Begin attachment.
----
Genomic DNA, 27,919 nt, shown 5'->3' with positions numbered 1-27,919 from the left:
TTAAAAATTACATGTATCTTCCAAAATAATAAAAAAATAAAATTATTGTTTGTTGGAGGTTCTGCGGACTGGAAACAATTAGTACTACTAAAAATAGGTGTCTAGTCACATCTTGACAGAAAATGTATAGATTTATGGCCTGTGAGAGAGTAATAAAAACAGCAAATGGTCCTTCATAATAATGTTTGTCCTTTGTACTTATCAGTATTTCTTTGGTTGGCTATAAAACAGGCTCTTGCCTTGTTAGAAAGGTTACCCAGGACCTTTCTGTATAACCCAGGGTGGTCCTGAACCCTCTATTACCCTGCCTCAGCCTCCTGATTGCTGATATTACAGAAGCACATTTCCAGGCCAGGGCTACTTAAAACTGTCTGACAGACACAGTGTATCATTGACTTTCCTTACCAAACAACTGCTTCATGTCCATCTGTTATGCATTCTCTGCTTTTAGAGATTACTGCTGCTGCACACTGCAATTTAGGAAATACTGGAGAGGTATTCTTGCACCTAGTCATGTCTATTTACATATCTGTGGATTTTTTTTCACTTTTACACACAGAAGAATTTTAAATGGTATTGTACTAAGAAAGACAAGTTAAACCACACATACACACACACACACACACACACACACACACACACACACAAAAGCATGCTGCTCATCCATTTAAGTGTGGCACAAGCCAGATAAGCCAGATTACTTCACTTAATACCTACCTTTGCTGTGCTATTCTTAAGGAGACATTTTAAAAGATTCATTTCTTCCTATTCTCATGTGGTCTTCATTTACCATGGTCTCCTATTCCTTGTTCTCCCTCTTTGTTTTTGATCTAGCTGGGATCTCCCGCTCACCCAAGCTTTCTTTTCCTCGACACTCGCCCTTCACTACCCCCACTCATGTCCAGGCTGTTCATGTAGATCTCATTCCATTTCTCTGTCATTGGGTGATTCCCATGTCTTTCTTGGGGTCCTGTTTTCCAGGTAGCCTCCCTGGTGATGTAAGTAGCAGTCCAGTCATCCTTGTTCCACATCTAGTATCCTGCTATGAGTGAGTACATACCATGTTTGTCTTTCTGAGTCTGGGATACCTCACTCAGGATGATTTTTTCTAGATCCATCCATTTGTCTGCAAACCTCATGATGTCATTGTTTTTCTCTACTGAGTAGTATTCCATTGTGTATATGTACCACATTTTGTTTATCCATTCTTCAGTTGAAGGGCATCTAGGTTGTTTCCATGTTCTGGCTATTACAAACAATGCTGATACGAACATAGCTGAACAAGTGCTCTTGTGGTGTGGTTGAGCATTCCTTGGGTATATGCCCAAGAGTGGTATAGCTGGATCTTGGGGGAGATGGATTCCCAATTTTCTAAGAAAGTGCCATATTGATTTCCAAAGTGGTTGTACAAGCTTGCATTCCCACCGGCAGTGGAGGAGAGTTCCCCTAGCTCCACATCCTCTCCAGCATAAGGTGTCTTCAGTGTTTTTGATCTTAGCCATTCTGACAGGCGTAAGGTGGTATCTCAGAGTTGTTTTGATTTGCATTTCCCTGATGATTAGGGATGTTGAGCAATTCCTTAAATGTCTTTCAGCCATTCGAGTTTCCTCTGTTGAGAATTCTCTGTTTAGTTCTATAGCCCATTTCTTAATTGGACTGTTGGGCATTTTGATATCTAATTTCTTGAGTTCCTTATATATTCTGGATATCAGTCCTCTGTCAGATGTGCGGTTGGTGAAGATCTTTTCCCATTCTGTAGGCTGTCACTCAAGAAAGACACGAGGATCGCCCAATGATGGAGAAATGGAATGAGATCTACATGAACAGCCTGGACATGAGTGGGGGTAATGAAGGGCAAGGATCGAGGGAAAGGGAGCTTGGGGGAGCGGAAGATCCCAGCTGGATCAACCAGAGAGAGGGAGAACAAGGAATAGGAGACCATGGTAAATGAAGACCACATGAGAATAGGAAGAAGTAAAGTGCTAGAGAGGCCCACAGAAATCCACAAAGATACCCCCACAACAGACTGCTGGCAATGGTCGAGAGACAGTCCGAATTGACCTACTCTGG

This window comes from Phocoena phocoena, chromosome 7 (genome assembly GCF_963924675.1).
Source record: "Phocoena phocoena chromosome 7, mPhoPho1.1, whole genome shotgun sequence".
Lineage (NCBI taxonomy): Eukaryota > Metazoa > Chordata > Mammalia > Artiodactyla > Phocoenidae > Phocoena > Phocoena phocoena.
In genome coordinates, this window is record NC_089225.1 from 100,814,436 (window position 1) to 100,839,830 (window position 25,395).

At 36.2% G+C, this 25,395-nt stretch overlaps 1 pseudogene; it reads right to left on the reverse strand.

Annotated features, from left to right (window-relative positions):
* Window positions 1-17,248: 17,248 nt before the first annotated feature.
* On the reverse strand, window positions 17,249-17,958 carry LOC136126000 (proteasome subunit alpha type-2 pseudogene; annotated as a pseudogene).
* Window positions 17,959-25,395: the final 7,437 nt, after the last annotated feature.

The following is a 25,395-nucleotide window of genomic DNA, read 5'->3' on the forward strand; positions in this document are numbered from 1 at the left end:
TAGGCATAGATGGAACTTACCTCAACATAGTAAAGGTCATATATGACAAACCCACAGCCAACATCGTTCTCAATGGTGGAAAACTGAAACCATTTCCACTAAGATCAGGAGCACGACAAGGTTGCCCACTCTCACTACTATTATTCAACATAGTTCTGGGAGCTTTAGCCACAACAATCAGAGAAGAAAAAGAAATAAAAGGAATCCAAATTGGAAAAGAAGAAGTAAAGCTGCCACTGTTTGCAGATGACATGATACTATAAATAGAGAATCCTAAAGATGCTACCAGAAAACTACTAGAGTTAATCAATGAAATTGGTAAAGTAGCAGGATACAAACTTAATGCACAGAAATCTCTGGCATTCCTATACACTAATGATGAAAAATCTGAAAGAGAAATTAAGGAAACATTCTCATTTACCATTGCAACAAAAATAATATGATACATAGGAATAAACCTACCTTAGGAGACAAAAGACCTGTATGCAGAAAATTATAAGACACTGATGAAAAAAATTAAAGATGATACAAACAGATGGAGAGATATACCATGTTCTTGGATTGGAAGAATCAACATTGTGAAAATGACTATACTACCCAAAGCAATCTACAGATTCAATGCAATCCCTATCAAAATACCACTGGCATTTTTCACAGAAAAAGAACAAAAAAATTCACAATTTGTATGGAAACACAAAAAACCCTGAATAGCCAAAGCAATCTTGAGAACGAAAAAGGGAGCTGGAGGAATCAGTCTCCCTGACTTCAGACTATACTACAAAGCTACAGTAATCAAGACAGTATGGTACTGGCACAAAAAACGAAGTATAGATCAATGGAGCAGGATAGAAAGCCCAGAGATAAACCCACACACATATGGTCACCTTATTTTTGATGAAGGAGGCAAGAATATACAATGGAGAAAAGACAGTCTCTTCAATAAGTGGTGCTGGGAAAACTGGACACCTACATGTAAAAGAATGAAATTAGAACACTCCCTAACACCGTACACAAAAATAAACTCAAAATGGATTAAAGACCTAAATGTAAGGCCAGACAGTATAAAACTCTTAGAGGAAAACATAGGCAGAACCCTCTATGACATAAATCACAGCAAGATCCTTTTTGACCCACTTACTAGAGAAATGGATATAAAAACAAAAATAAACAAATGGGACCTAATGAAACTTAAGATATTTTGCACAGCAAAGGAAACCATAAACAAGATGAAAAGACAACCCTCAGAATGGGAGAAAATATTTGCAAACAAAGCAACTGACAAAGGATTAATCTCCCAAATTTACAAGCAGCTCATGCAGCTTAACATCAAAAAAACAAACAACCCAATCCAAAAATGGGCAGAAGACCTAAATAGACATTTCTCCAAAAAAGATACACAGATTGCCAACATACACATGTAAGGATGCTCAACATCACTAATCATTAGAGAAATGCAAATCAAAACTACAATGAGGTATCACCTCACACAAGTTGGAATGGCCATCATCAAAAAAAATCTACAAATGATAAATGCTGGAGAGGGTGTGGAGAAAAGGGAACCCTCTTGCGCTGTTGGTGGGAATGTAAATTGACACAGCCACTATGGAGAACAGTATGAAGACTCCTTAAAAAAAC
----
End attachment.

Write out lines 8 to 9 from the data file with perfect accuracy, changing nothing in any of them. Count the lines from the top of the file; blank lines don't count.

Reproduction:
Annotated features, from left to right (window-relative positions):
* Window positions 1-17,248: 17,248 nt before the first annotated feature.